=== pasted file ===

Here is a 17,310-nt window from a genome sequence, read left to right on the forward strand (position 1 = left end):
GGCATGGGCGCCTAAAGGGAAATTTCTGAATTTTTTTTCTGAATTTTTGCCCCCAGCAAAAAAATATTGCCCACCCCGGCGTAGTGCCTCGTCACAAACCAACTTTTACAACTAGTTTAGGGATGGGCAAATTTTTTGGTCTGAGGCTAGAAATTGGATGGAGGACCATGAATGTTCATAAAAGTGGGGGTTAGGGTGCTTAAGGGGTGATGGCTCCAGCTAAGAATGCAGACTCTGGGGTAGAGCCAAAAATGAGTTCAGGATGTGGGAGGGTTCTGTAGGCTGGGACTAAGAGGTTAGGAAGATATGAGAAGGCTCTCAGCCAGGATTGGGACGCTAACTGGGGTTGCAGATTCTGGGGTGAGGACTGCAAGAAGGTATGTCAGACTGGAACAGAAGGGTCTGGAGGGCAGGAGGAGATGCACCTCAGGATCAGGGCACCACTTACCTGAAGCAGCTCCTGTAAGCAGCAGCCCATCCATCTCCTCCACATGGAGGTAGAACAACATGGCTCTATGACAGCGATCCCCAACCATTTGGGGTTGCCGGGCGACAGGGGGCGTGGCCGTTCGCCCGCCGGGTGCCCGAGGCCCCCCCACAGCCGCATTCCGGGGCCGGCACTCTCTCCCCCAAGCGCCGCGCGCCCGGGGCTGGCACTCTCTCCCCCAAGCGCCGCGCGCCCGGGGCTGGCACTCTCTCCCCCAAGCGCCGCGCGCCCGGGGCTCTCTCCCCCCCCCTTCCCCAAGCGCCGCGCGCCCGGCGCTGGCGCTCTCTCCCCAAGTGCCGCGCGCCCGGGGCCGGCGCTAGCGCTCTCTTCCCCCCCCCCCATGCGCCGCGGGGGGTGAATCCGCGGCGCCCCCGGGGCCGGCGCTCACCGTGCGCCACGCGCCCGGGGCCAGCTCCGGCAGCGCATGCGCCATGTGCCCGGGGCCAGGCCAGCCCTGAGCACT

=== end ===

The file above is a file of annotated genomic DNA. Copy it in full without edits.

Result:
Here is a 17,310-nt window from a genome sequence, read left to right on the forward strand (position 1 = left end):
GGCATGGGCGCCTAAAGGGAAATTTCTGAATTTTTTTTCTGAATTTTTGCCCCCAGCAAAAAAATATTGCCCACCCCGGCGTAGTGCCTCGTCACAAACCAACTTTTACAACTAGTTTAGGGATGGGCAAATTTTTTGGTCTGAGGCTAGAAATTGGATGGAGGACCATGAATGTTCATAAAAGTGGGGGTTAGGGTGCTTAAGGGGTGATGGCTCCAGCTAAGAATGCAGACTCTGGGGTAGAGCCAAAAATGAGTTCAGGATGTGGGAGGGTTCTGTAGGCTGGGACTAAGAGGTTAGGAAGATATGAGAAGGCTCTCAGCCAGGATTGGGACGCTAACTGGGGTTGCAGATTCTGGGGTGAGGACTGCAAGAAGGTATGTCAGACTGGAACAGAAGGGTCTGGAGGGCAGGAGGAGATGCACCTCAGGATCAGGGCACCACTTACCTGAAGCAGCTCCTGTAAGCAGCAGCCCATCCATCTCCTCCACATGGAGGTAGAACAACATGGCTCTATGACAGCGATCCCCAACCATTTGGGGTTGCCGGGCGACAGGGGGCGTGGCCGTTCGCCCGCCGGGTGCCCGAGGCCCCCCCACAGCCGCATTCCGGGGCCGGCACTCTCTCCCCCAAGCGCCGCGCGCCCGGGGCTGGCACTCTCTCCCCCAAGCGCCGCGCGCCCGGGGCTGGCACTCTCTCCCCCAAGCGCCGCGCGCCCGGGGCTCTCTCCCCCCCCCTTCCCCAAGCGCCGCGCGCCCGGCGCTGGCGCTCTCTCCCCAAGTGCCGCGCGCCCGGGGCCGGCGCTAGCGCTCTCTTCCCCCCCCCCCATGCGCCGCGGGGGGTGAATCCGCGGCGCCCCCGGGGCCGGCGCTCACCGTGCGCCACGCGCCCGGGGCCAGCTCCGGCAGCGCATGCGCCATGTGCCCGGGGCCAGGCCAGCCCTGAGCACT